However, the ACLU and controversy are never far apart. It has most often come under attack from conservatives and the government, but its defense of religious figures and neo-Nazis has drawn the ire of liberals as well. In this article, we'll find out what the ACLU does and where it came from. We'll also learn why it's so controversial.

    The ACLU is a non-profit organization that provides legal aid to people whose cases fall under its mission.

    The ACLU only takes cases

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    The ACLU only takes cases that they can win in order to use the settlement payments to pay their overhead. They do note make enough money through donations alone to maintain their organization.

    ok

    so then how does filing a restraining order against the police (no idea how this is even legal) for a faceless group (occupy boston) turn a profit?

    If the police wind up doing

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    If the police wind up doing anything questionable to the protestors the ACLU is now first in line to represent the protestors instead of some independent lawyers. It's a positioning tactic.

    Boston Political Parties

    Adam,

    My question is a bit of a tangent, but refers to the following passage from your post about a Fire Department-related legal decision:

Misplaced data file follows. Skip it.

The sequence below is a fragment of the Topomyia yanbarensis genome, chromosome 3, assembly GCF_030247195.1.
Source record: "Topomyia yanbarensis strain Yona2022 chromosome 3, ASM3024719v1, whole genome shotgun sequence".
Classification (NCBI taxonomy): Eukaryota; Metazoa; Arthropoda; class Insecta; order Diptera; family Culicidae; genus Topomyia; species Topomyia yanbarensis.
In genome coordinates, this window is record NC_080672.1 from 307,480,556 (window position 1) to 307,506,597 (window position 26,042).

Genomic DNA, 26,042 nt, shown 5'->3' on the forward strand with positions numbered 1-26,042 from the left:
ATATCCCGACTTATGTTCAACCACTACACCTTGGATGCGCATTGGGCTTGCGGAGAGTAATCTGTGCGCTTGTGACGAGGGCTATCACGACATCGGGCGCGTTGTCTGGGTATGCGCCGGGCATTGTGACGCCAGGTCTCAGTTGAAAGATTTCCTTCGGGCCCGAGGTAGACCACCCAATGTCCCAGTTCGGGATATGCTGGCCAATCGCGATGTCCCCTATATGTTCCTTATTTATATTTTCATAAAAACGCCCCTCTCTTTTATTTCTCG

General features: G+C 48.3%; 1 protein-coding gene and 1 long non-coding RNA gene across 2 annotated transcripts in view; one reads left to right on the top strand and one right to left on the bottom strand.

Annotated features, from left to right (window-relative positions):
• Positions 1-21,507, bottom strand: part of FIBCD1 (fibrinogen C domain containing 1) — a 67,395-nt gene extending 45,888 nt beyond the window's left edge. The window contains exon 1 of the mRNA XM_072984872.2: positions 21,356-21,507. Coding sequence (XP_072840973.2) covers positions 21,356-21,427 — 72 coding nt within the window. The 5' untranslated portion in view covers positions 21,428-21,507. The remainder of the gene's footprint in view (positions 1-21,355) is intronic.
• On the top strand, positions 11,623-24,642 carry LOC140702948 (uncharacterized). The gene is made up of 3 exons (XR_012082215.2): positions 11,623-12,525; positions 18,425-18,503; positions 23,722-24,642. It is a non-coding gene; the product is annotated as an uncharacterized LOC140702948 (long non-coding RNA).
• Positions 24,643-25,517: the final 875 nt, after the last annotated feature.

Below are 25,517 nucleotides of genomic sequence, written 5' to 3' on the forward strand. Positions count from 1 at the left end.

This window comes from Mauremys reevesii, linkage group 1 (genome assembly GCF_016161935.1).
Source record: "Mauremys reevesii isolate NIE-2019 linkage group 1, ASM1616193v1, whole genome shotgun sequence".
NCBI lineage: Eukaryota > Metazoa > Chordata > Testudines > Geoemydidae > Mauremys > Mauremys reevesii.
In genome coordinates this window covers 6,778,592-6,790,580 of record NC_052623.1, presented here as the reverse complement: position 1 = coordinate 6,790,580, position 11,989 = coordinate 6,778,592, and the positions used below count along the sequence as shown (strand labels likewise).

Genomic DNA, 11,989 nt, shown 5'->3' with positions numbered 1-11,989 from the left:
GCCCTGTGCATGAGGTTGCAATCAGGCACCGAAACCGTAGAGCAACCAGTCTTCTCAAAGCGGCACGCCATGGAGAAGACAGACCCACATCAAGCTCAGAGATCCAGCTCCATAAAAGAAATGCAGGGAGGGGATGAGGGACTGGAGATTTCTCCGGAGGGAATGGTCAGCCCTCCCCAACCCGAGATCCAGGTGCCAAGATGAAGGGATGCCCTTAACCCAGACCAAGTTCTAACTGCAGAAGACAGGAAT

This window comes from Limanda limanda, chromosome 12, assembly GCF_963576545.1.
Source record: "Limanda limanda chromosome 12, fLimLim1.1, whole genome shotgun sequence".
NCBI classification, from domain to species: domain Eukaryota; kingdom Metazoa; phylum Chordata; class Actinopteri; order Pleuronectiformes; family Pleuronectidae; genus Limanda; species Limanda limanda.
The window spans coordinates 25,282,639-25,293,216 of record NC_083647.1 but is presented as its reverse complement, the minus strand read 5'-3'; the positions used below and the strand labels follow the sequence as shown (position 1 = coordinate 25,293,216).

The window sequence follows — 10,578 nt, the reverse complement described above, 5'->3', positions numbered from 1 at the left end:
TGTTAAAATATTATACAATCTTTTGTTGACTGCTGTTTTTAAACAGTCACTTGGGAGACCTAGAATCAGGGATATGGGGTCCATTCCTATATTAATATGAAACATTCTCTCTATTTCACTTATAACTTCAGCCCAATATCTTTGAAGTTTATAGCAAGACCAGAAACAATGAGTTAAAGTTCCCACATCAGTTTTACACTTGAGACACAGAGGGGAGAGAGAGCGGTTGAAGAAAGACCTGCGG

understanding of how politics is done in a city where, legally speaking, there are no local political parties:

    During the recent city elections, my husband and I wondered why Councilmen don't run with party affiliations. In other words, we don't see "Ayanna Pressley: Democrat for City Council." Why is this? You seem to hint that there's a law on the books prohibiting it...

    I appreciate your insights.

    Thanks,

    Derek McIver

    Good question

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    For whatever reasons, local elections in Massachusetts are non-partisan, to the point where we have preliminaries (to reduce the number of candidates for a given office to the top two vote getters, or two times the number of seats for things such as at-large councilors) rather than primaries. Even in Connecticut, they have partisan candidates for selectmen.

    But, yeah, does anybody have more specifics?

    In practical terms, everybody knows what party the candidates are, and I don't think Boston has had a Republican city councilor since the 1980s (although we did have a Green/Rainbow councilor until he was convicted of taking a bribe and kicked off the council).

    Section 32 of the City Charter

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    Ballots Must Be Free of References to Political Parties.
    No ballot used at any preliminary or regular election shall have printed thereon any party or political designation or mark, and there shall not be appended to the name of any candidate any such party or political designation or mark or anything showing how he was nominated or indicating his views or opinions. [Acts of 1948, c. 452, s. 63, amended by Acts of 1951, s. 376, s. 2.63]